It the rainforest you’ll also see sloths. These solitary animals are really cute, although every picture I tried to take make them look like a wet mop. Sloths can be spotted high up in the trees where they spend most of their life. A sloth’s fur is its own little eco-system. Algae and a particular type of moth (can’t remember/find that name)
Fun Fact: A sloth will climb down from its tree once a week to go to the bathroom.
Then there are the multi-hued flowers and plants that you won’t see anywhere else. Chances are you’ll never see a plant as unique as this one… These are the roots of the Stilt-rooted Palm trees, also called the Penis Root Tree. These trees grow up to 25 to 30 meters to create the forest canopy.
The reason for all the biodiversity is 25% of the land here in Costa Rica is preserved as public land and an additional 17% is protected as private preserves. Setting all this land aside ensures that animals have room to thrive.
Travel Planning Tip: If flying into San José, plan to spend at least one night there. If you want to spend longer, here are a few day trips ideas from the city and things to do in Costa Rica.
Chances are high you’ll see native Costa Rica animals out in the wild. But if you find yourself in San Jose, Costa Rica’s capital city, pay a visit to Rescate Animal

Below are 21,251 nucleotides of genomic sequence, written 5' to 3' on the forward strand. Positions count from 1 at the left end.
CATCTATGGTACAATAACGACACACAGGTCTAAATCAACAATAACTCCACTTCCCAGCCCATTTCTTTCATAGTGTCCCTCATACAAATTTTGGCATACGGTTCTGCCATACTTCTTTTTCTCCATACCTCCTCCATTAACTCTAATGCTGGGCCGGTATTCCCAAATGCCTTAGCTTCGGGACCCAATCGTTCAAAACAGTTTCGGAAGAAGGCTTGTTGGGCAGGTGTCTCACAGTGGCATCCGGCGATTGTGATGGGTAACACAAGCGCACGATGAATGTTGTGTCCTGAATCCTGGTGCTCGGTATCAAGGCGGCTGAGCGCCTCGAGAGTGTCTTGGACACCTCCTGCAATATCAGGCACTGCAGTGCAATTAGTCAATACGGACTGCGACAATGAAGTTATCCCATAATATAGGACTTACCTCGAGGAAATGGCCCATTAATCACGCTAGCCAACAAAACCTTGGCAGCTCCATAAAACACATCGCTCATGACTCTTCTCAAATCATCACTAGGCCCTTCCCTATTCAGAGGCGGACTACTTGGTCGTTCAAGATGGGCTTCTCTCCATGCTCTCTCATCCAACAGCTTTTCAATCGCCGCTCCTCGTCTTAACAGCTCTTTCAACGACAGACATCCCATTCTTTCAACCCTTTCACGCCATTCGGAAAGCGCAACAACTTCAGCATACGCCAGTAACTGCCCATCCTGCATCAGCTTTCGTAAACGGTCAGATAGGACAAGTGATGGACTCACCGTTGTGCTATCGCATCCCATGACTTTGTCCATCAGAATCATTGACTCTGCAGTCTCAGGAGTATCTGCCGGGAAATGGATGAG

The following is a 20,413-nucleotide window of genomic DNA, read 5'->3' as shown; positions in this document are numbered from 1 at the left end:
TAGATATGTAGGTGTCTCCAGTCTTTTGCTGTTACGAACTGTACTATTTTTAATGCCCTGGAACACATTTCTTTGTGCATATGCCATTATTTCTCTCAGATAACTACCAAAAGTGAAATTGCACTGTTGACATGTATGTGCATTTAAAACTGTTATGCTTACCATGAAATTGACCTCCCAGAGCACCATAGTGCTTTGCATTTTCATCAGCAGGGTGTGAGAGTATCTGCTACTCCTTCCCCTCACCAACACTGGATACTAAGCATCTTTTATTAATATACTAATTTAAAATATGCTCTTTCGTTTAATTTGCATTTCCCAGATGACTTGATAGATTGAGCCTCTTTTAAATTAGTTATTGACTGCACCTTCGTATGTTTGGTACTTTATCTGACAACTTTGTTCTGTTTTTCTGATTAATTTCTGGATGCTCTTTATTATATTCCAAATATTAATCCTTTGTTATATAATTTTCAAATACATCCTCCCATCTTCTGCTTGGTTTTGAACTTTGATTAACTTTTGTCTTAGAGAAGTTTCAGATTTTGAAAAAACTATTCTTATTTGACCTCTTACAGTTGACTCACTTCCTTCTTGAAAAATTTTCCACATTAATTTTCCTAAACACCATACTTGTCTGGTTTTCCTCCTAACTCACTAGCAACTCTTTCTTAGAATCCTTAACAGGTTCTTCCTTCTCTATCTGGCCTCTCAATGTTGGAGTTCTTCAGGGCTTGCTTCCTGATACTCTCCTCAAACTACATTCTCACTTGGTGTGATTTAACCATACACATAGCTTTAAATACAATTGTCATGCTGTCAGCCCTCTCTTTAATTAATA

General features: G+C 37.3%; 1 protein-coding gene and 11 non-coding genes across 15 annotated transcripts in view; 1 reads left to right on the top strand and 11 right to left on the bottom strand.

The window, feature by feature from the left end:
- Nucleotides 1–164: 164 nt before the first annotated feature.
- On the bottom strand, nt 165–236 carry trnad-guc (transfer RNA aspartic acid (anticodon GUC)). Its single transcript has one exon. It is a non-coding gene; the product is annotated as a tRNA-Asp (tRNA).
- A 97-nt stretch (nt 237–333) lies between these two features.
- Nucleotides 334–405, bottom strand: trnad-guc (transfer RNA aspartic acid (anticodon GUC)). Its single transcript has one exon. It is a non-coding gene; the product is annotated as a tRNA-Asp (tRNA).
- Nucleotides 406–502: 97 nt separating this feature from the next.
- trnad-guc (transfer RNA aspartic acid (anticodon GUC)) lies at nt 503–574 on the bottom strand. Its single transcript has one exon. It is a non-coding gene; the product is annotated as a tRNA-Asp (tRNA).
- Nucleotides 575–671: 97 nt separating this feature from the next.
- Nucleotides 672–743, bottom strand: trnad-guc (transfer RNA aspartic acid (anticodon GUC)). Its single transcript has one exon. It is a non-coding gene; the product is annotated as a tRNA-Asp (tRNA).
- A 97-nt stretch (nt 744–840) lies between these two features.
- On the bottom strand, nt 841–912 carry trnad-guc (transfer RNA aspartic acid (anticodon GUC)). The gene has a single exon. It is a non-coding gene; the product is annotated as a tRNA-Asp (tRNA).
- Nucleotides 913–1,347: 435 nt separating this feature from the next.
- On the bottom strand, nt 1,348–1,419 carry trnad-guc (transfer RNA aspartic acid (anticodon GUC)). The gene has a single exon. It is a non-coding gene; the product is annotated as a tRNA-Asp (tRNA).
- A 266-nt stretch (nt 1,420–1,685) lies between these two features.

Costa Rica Food
Costa Rica is not what most people would consider a culinary destination. But this is not necessarily a bad thing. Food here is cooked simply with whole ingredients to allow the natural flavors to shine through. Plus there is a vast array of tropical fruit from bananas and guavas to guanábana and pejibaye. For families with picky eaters, the Costa Rican staple of Gallo Pinto or rice and beans may be a welcome meal. It is served at breakfast, lunch, and dinner. Food here is not spicy like one would expect from a Latin American country.
Try a steaming bowl of Arroz con Pollo (Chicken and Rice), Olla de Carne (Beef Soup with potato, yucca, corn, and bone broth), Chilaquiles (loaded nachos with beef, beans, cheese, and pico de gallo), and Casado (roughly translated “marriage” when is typically a plate lunch with meat, rice, beans, salad, plantain, and potato).
Tropical fruits are abundant in Costa Rica and you will get your fill of fruits like papaya, melon, strawberries, starfruit, guanábana (sour sap), and tamarind. At local hotels, fresh fruit and fresh juices are often served. When traveling, stop at any one of the road side fruit stands that offer everything from a single type of fruit like watermelon to a wider assortment wide fresh fruits and other snack options. If you are curious about what something tests like, ask for a sample. The worst that can happen is they say no.